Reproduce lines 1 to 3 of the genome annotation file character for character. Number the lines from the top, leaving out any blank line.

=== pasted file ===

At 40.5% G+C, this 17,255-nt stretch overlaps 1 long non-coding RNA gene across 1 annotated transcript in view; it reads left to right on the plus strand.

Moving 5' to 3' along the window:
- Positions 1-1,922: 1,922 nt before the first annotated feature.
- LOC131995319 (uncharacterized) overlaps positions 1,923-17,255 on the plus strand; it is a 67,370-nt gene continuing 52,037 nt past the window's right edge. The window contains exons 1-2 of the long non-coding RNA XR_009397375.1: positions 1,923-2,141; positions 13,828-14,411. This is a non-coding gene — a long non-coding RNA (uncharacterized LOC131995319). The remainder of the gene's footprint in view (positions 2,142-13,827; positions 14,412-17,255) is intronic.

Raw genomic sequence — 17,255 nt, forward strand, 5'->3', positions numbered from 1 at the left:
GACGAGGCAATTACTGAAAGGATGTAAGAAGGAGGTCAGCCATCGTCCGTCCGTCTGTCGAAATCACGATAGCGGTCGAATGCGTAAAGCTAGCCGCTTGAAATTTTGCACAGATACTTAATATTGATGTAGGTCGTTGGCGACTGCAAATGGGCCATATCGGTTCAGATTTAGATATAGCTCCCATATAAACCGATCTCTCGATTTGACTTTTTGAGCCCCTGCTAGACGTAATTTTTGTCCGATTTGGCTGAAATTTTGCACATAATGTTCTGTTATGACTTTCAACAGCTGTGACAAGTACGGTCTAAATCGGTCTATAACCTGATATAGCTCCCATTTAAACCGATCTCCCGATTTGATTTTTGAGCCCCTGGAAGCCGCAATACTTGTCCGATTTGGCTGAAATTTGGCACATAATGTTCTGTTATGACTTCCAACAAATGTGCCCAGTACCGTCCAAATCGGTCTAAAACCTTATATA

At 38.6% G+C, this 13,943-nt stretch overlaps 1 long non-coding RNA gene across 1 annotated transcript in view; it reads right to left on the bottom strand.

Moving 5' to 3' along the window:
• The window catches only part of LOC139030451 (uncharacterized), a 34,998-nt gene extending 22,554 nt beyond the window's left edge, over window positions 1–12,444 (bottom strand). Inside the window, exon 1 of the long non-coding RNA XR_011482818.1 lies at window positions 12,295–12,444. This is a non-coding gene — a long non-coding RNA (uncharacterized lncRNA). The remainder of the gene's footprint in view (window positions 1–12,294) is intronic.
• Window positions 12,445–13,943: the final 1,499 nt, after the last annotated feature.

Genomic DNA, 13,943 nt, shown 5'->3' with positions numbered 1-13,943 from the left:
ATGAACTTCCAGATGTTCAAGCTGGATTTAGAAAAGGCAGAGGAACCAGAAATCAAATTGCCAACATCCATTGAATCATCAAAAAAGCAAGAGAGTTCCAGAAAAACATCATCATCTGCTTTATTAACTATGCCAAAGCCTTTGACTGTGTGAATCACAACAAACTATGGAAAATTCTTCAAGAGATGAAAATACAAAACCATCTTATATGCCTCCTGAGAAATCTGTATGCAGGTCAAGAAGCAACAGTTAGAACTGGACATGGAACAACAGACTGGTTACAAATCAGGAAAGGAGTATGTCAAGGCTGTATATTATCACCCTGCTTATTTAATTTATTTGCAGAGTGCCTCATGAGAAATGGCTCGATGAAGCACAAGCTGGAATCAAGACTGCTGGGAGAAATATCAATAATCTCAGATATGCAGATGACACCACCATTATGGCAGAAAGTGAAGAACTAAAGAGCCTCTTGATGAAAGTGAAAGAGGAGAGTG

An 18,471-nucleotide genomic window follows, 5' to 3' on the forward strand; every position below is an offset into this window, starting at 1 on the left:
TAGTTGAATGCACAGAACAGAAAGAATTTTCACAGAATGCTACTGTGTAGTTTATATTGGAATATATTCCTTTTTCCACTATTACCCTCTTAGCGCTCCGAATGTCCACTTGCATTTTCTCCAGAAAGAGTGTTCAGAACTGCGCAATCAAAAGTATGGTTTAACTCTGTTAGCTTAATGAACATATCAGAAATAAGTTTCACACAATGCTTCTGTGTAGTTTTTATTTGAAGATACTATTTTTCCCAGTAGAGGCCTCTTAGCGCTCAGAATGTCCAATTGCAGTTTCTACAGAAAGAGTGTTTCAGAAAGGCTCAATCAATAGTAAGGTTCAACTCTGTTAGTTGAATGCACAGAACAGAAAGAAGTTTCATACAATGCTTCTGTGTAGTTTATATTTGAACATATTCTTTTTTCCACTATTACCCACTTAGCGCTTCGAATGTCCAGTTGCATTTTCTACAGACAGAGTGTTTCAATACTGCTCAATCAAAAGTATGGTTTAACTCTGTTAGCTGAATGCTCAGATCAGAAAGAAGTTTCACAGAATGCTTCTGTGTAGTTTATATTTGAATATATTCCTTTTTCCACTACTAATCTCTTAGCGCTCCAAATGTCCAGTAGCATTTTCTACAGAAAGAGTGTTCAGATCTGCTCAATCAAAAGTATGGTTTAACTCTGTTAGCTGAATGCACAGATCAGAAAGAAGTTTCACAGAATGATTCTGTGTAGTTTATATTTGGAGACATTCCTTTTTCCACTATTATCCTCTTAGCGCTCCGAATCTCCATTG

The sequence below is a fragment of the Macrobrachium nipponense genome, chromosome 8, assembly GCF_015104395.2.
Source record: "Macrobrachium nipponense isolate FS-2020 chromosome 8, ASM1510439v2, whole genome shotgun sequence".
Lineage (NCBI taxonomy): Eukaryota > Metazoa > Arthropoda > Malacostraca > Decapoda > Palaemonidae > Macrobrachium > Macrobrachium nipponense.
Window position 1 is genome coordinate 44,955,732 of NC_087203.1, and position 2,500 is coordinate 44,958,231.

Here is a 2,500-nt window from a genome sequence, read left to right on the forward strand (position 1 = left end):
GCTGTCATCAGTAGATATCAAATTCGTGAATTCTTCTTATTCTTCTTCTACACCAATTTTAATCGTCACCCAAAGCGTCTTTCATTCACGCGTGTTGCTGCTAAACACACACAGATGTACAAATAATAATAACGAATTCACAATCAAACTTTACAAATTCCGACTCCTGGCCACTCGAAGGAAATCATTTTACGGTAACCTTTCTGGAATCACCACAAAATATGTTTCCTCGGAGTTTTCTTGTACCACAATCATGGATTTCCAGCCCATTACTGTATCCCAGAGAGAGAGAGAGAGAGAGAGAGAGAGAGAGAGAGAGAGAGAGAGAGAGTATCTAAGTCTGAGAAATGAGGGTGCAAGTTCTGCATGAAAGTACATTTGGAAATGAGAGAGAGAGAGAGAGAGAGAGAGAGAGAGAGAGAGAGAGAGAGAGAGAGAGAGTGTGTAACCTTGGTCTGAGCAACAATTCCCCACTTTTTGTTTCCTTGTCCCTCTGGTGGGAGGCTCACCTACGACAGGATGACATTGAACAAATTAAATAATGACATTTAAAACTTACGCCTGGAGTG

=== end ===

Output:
At 40.5% G+C, this 17,255-nt stretch overlaps 1 long non-coding RNA gene across 1 annotated transcript in view; it reads left to right on the plus strand.

Moving 5' to 3' along the window:
- Positions 1-1,922: 1,922 nt before the first annotated feature.